Cross-Site Browser Cookie Setting

April 14th, 2007 by Ralf S. Engelschall

Let me share some experiences of this week. Perhaps it is of interest to someone who has solve a similar problem…

Suppose your organization runs three websites: (your corporation), (your community network) and (your open source project). And under you have the login page for your fellows. Once the customer is authenticated there, an authorization cookie containing an issued “certificate” should be set in the browser. This certificate in turn will be checked by all web pages under, and to to determine whether the user is access granted or not.

Setting the authorization cookie for the domain “” from is trivial, of course. You just send the cookie in the HTTP response and that’s it. But how do you set the same cookie also for the two sibling domains “” and ““? Because of the “same origin policy” enforced by all browsers, if you just return the two additional cookies also in the HTTP response of they will be silently ignored by the browser. So what to do?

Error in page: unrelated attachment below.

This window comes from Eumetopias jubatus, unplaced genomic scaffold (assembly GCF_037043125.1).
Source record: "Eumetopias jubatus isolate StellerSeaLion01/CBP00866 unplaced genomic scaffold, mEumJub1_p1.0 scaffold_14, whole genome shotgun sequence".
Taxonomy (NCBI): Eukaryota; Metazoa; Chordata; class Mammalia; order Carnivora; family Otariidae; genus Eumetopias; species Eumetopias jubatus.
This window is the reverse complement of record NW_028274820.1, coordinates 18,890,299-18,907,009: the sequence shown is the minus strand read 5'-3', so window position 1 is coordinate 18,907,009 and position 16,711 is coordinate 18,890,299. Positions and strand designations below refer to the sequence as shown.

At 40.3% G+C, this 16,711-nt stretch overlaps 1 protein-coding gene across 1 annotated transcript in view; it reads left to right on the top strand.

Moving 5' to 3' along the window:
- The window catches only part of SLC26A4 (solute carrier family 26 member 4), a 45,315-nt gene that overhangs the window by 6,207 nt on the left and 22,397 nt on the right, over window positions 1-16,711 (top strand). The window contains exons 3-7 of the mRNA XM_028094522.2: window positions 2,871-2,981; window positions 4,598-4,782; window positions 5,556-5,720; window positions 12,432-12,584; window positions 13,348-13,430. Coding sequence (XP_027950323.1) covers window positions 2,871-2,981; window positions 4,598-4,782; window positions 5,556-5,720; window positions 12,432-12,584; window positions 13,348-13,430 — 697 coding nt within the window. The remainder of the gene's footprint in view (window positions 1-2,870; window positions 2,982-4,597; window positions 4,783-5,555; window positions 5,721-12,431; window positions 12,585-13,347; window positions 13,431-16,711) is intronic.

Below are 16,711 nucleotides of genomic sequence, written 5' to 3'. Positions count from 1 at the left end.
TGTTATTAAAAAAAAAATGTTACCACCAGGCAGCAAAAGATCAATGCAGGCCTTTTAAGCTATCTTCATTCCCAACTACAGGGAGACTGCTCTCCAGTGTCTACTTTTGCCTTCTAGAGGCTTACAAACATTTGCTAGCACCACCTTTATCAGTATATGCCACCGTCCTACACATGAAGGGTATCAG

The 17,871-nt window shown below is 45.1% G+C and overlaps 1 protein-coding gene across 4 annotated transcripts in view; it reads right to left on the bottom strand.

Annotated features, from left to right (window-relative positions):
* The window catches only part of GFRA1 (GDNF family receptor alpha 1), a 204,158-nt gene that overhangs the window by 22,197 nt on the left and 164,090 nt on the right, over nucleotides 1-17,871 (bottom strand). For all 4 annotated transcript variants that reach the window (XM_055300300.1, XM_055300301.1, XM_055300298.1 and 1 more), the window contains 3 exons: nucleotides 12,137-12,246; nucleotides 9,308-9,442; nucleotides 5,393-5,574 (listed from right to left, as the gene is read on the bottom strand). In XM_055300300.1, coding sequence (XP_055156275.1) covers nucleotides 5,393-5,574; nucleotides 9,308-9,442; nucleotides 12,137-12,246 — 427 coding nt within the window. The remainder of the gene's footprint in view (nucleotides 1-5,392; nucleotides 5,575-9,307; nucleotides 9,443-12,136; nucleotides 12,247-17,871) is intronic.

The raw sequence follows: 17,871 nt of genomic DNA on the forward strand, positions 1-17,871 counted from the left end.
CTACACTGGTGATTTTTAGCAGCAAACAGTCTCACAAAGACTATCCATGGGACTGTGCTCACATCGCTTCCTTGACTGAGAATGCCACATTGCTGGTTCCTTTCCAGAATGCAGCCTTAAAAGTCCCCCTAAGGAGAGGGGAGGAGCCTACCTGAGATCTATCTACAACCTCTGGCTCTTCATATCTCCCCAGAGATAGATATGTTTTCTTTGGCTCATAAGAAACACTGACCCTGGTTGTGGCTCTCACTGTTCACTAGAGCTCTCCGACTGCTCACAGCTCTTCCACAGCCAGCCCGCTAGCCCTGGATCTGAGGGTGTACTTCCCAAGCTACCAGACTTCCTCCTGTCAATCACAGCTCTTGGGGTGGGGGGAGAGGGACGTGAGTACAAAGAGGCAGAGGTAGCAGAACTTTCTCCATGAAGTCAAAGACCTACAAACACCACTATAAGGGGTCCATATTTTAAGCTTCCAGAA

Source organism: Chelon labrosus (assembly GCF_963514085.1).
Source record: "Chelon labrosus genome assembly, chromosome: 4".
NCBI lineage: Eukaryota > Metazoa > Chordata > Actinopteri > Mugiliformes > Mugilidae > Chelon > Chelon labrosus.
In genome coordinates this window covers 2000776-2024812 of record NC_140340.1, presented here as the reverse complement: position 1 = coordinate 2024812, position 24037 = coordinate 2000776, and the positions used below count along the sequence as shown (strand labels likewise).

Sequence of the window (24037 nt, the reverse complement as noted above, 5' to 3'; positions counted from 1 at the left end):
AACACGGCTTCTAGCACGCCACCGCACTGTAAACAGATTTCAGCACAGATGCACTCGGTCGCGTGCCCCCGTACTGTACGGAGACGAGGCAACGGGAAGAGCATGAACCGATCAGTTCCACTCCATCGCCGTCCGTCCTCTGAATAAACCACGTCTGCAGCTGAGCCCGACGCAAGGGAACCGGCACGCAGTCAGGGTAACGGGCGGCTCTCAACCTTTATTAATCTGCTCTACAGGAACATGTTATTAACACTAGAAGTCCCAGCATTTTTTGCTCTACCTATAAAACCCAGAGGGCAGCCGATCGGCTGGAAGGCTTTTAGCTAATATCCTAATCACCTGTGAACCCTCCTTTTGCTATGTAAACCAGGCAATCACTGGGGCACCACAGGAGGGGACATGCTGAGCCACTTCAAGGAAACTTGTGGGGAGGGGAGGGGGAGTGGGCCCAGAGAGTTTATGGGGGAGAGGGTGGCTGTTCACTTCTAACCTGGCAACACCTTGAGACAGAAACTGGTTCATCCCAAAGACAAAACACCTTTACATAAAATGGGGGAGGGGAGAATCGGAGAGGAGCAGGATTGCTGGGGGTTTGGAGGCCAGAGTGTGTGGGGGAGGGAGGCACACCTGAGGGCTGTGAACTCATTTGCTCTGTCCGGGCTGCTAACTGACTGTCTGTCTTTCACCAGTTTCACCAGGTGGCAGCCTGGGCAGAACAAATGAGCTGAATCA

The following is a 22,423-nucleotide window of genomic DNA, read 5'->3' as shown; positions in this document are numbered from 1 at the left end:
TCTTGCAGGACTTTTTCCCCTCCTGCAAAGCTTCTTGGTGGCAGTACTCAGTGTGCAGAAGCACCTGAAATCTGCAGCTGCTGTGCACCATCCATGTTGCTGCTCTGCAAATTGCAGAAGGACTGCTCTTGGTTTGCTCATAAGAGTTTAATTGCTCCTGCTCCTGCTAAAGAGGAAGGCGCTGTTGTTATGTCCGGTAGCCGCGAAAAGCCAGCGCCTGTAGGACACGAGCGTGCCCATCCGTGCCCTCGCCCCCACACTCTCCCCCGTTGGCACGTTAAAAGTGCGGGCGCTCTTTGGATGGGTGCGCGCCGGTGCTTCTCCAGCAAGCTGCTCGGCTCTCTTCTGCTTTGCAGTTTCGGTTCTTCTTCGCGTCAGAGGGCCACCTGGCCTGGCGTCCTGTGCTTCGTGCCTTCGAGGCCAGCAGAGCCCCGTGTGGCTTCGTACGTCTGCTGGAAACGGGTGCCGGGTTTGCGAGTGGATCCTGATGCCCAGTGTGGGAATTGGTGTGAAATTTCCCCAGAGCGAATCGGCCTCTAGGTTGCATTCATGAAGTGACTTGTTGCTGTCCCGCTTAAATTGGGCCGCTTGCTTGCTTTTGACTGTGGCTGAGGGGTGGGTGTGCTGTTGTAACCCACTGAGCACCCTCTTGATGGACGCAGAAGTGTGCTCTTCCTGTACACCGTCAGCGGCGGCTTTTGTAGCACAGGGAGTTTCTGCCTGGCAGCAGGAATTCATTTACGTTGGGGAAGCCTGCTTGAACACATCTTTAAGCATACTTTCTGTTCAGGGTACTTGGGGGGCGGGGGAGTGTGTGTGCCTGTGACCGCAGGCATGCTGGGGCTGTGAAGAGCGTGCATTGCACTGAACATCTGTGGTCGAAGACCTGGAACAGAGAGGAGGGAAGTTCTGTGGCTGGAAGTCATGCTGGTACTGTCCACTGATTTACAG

The the solution simply is that only a HTTP response from somewhere under can set the cookie for “” and a HTTP response from somewhere under can set the cookie for ““. But remains the important question: how can we automatically and unobtrusively load something from and in the response from

The key here is Cross-Site AJAX, as abstracted in my new jQuery plugin jquery.xsajax.js. Short recap: in JavaScript one dynamically generate a <script> DOM element with a type attribute set to text/javascript and a src attribute set to the URL of the foreign URL. But how is this of help here?

Well, in JavaScript we load on the displayed page of the two foreign URLs and Behind those two CGIs is nothing more than a simple “certificate” reflector, i.e., it expects the “certificate” in the query string and returns it as a cookie in the HTTP response header. For things like embedded images it doesn’t work, but for scripts all known browsers accept to set cookies!

The content of the two CGIs has to be of type text/javascript but can be just empty. Only the cookie in the HTTP response is what we are interested in. And because the cookie is now set for the “same origin” by the two reflector CGIs, we result in the “certificate” set in three cookies: one set directly with the HTTP response of and two set indirectly with the HTTP response of and through the asynchronously loaded scripts in the background. You got the trick? Voila!

PS: I have to confess that some small problem remains. For MSIE one small cruel trick is necessary: the reflector CGIs have to send a P3P header which contains some necessary bits (which particular one I intentionally leave as an exercise to the reader ;-) to force MSIE into also accepting the cookie

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